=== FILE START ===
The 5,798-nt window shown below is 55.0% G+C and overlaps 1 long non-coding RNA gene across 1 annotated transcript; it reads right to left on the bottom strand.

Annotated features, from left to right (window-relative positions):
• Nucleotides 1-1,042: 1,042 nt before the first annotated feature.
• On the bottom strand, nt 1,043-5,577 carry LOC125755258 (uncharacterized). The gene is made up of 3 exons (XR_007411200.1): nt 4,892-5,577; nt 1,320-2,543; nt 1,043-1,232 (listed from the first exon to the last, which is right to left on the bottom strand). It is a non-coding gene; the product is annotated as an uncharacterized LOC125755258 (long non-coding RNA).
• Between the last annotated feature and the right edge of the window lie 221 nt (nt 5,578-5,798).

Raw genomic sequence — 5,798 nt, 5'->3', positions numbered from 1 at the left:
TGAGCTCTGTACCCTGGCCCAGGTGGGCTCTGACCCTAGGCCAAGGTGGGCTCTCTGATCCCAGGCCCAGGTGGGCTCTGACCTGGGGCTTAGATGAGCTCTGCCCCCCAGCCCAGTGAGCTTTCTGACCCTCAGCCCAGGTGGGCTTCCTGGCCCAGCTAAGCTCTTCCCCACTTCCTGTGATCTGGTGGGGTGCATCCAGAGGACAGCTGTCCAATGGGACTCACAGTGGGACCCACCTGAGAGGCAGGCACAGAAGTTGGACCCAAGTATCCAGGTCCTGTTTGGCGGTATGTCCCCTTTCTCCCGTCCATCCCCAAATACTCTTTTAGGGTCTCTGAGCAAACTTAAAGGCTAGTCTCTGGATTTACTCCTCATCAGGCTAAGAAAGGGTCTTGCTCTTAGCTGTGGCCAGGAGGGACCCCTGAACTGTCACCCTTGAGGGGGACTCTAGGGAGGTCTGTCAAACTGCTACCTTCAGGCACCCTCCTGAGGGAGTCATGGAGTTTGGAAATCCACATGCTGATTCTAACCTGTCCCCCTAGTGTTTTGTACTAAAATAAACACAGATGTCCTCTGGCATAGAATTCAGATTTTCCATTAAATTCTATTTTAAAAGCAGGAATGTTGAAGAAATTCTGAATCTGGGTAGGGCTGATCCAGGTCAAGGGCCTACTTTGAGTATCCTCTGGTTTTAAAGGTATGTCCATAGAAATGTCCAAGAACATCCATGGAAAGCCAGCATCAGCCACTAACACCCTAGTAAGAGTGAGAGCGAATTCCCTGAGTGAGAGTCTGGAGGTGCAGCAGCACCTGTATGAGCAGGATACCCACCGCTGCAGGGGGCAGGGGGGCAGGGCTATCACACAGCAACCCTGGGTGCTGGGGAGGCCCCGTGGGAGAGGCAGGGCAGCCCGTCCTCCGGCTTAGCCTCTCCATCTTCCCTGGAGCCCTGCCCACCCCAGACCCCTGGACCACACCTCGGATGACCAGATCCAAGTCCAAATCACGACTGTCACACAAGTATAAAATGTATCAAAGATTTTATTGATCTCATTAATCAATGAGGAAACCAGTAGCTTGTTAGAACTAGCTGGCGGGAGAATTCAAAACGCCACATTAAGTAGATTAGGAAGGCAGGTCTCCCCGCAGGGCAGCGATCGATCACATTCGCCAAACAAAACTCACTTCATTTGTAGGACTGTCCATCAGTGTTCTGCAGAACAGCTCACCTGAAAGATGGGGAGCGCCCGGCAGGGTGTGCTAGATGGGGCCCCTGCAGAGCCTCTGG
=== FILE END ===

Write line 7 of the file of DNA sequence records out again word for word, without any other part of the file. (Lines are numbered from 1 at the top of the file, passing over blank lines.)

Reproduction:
TGAGCTCTGTACCCTGGCCCAGGTGGGCTCTGACCCTAGGCCAAGGTGGGCTCTCTGATCCCAGGCCCAGGTGGGCTCTGACCTGGGGCTTAGATGAGCTCTGCCCCCCAGCCCAGTGAGCTTTCTGACCCTCAGCCCAGGTGGGCTTCCTGGCCCAGCTAAGCTCTTCCCCACTTCCTGTGATCTGGTGGGGTGCATCCAGAGGACAGCTGTCCAATGGGACTCACAGTGGGACCCACCTGAGAGGCAGGCACAGAAGTTGGACCCAAGTATCCAGGTCCTGTTTGGCGGTATGTCCCCTTTCTCCCGTCCATCCCCAAATACTCTTTTAGGGTCTCTGAGCAAACTTAAAGGCTAGTCTCTGGATTTACTCCTCATCAGGCTAAGAAAGGGTCTTGCTCTTAGCTGTGGCCAGGAGGGACCCCTGAACTGTCACCCTTGAGGGGGACTCTAGGGAGGTCTGTCAAACTGCTACCTTCAGGCACCCTCCTGAGGGAGTCATGGAGTTTGGAAATCCACATGCTGATTCTAACCTGTCCCCCTAGTGTTTTGTACTAAAATAAACACAGATGTCCTCTGGCATAGAATTCAGATTTTCCATTAAATTCTATTTTAAAAGCAGGAATGTTGAAGAAATTCTGAATCTGGGTAGGGCTGATCCAGGTCAAGGGCCTACTTTGAGTATCCTCTGGTTTTAAAGGTATGTCCATAGAAATGTCCAAGAACATCCATGGAAAGCCAGCATCAGCCACTAACACCCTAGTAAGAGTGAGAGCGAATTCCCTGAGTGAGAGTCTGGAGGTGCAGCAGCACCTGTATGAGCAGGATACCCACCGCTGCAGGGGGCAGGGGGGCAGGGCTATCACACAGCAACCCTGGGTGCTGGGGAGGCCCCGTGGGAGAGGCAGGGCAGCCCGTCCTCCGGCTTAGCCTCTCCATCTTCCCTGGAGCCCTGCCCACCCCAGACCCCTGGACCACACCTCGGATGACCAGATCCAAGTCCAAATCACGACTGTCACACAAGTATAAAATGTATCAAAGATTTTATTGATCTCATTAATCAATGAGGAAACCAGTAGCTTGTTAGAACTAGCTGGCGGGAGAATTCAAAACGCCACATTAAGTAGATTAGGAAGGCAGGTCTCCCCGCAGGGCAGCGATCGATCACATTCGCCAAACAAAACTCACTTCATTTGTAGGACTGTCCATCAGTGTTCTGCAGAACAGCTCACCTGAAAGATGGGGAGCGCCCGGCAGGGTGTGCTAGATGGGGCCCCTGCAGAGCCTCTGG